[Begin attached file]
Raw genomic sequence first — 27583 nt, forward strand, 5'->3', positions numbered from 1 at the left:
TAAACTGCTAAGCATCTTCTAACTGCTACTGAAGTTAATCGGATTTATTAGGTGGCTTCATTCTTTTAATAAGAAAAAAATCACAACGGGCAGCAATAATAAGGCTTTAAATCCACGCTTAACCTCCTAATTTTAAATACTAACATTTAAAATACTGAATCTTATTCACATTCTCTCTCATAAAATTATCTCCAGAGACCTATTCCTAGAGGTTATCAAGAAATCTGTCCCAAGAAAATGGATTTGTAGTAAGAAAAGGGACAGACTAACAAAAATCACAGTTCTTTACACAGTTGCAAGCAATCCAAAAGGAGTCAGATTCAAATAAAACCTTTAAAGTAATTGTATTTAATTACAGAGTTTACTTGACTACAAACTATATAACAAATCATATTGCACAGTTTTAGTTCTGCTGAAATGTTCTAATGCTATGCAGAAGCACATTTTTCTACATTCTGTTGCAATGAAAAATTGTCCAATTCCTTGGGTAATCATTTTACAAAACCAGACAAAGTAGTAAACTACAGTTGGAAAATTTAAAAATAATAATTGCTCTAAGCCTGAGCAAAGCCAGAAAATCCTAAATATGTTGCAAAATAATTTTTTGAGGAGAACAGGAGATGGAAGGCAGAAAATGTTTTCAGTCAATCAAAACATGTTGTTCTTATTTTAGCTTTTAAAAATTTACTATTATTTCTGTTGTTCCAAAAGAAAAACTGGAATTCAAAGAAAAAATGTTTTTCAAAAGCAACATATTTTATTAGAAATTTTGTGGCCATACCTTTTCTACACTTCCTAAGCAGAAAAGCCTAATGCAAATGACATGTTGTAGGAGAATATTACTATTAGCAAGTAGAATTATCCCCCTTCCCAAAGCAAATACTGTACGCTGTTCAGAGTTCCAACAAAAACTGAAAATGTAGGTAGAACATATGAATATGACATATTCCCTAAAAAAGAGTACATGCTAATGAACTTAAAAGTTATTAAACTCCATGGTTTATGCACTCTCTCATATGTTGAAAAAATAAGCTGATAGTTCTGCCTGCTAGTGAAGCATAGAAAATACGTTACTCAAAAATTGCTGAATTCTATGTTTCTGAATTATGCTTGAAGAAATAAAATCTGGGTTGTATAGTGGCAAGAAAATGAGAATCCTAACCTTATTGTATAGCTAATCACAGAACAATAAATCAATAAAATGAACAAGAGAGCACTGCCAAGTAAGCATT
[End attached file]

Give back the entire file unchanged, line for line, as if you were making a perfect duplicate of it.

Raw genomic sequence first — 27583 nt, forward strand, 5'->3', positions numbered from 1 at the left:
TAAACTGCTAAGCATCTTCTAACTGCTACTGAAGTTAATCGGATTTATTAGGTGGCTTCATTCTTTTAATAAGAAAAAAATCACAACGGGCAGCAATAATAAGGCTTTAAATCCACGCTTAACCTCCTAATTTTAAATACTAACATTTAAAATACTGAATCTTATTCACATTCTCTCTCATAAAATTATCTCCAGAGACCTATTCCTAGAGGTTATCAAGAAATCTGTCCCAAGAAAATGGATTTGTAGTAAGAAAAGGGACAGACTAACAAAAATCACAGTTCTTTACACAGTTGCAAGCAATCCAAAAGGAGTCAGATTCAAATAAAACCTTTAAAGTAATTGTATTTAATTACAGAGTTTACTTGACTACAAACTATATAACAAATCATATTGCACAGTTTTAGTTCTGCTGAAATGTTCTAATGCTATGCAGAAGCACATTTTTCTACATTCTGTTGCAATGAAAAATTGTCCAATTCCTTGGGTAATCATTTTACAAAACCAGACAAAGTAGTAAACTACAGTTGGAAAATTTAAAAATAATAATTGCTCTAAGCCTGAGCAAAGCCAGAAAATCCTAAATATGTTGCAAAATAATTTTTTGAGGAGAACAGGAGATGGAAGGCAGAAAATGTTTTCAGTCAATCAAAACATGTTGTTCTTATTTTAGCTTTTAAAAATTTACTATTATTTCTGTTGTTCCAAAAGAAAAACTGGAATTCAAAGAAAAAATGTTTTTCAAAAGCAACATATTTTATTAGAAATTTTGTGGCCATACCTTTTCTACACTTCCTAAGCAGAAAAGCCTAATGCAAATGACATGTTGTAGGAGAATATTACTATTAGCAAGTAGAATTATCCCCCTTCCCAAAGCAAATACTGTACGCTGTTCAGAGTTCCAACAAAAACTGAAAATGTAGGTAGAACATATGAATATGACATATTCCCTAAAAAAGAGTACATGCTAATGAACTTAAAAGTTATTAAACTCCATGGTTTATGCACTCTCTCATATGTTGAAAAAATAAGCTGATAGTTCTGCCTGCTAGTGAAGCATAGAAAATACGTTACTCAAAAATTGCTGAATTCTATGTTTCTGAATTATGCTTGAAGAAATAAAATCTGGGTTGTATAGTGGCAAGAAAATGAGAATCCTAACCTTATTGTATAGCTAATCACAGAACAATAAATCAATAAAATGAACAAGAGAGCACTGCCAAGTAAGCATT